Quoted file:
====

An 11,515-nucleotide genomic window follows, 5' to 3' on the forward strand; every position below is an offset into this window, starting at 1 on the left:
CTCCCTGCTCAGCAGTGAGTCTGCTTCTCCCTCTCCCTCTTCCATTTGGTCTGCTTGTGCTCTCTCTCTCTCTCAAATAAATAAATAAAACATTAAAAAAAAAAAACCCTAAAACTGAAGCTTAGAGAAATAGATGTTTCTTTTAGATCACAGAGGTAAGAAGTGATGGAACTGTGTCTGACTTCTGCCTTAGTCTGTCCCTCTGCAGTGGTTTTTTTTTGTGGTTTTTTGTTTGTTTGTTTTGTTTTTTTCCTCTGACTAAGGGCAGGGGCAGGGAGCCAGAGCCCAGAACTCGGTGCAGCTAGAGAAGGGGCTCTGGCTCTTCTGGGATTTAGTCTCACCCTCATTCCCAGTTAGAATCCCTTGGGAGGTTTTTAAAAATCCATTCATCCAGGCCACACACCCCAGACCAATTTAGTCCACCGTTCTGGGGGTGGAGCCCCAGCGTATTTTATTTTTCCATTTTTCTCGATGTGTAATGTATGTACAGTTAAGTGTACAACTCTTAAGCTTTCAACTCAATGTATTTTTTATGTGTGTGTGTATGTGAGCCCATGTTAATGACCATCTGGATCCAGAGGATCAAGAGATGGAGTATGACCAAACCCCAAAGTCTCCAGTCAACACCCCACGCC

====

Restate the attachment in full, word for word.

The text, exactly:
An 11,515-nucleotide genomic window follows, 5' to 3' on the forward strand; every position below is an offset into this window, starting at 1 on the left:
CTCCCTGCTCAGCAGTGAGTCTGCTTCTCCCTCTCCCTCTTCCATTTGGTCTGCTTGTGCTCTCTCTCTCTCTCAAATAAATAAATAAAACATTAAAAAAAAAAAACCCTAAAACTGAAGCTTAGAGAAATAGATGTTTCTTTTAGATCACAGAGGTAAGAAGTGATGGAACTGTGTCTGACTTCTGCCTTAGTCTGTCCCTCTGCAGTGGTTTTTTTTTGTGGTTTTTTGTTTGTTTGTTTTGTTTTTTTCCTCTGACTAAGGGCAGGGGCAGGGAGCCAGAGCCCAGAACTCGGTGCAGCTAGAGAAGGGGCTCTGGCTCTTCTGGGATTTAGTCTCACCCTCATTCCCAGTTAGAATCCCTTGGGAGGTTTTTAAAAATCCATTCATCCAGGCCACACACCCCAGACCAATTTAGTCCACCGTTCTGGGGGTGGAGCCCCAGCGTATTTTATTTTTCCATTTTTCTCGATGTGTAATGTATGTACAGTTAAGTGTACAACTCTTAAGCTTTCAACTCAATGTATTTTTTATGTGTGTGTGTATGTGAGCCCATGTTAATGACCATCTGGATCCAGAGGATCAAGAGATGGAGTATGACCAAACCCCAAAGTCTCCAGTCAACACCCCACGCC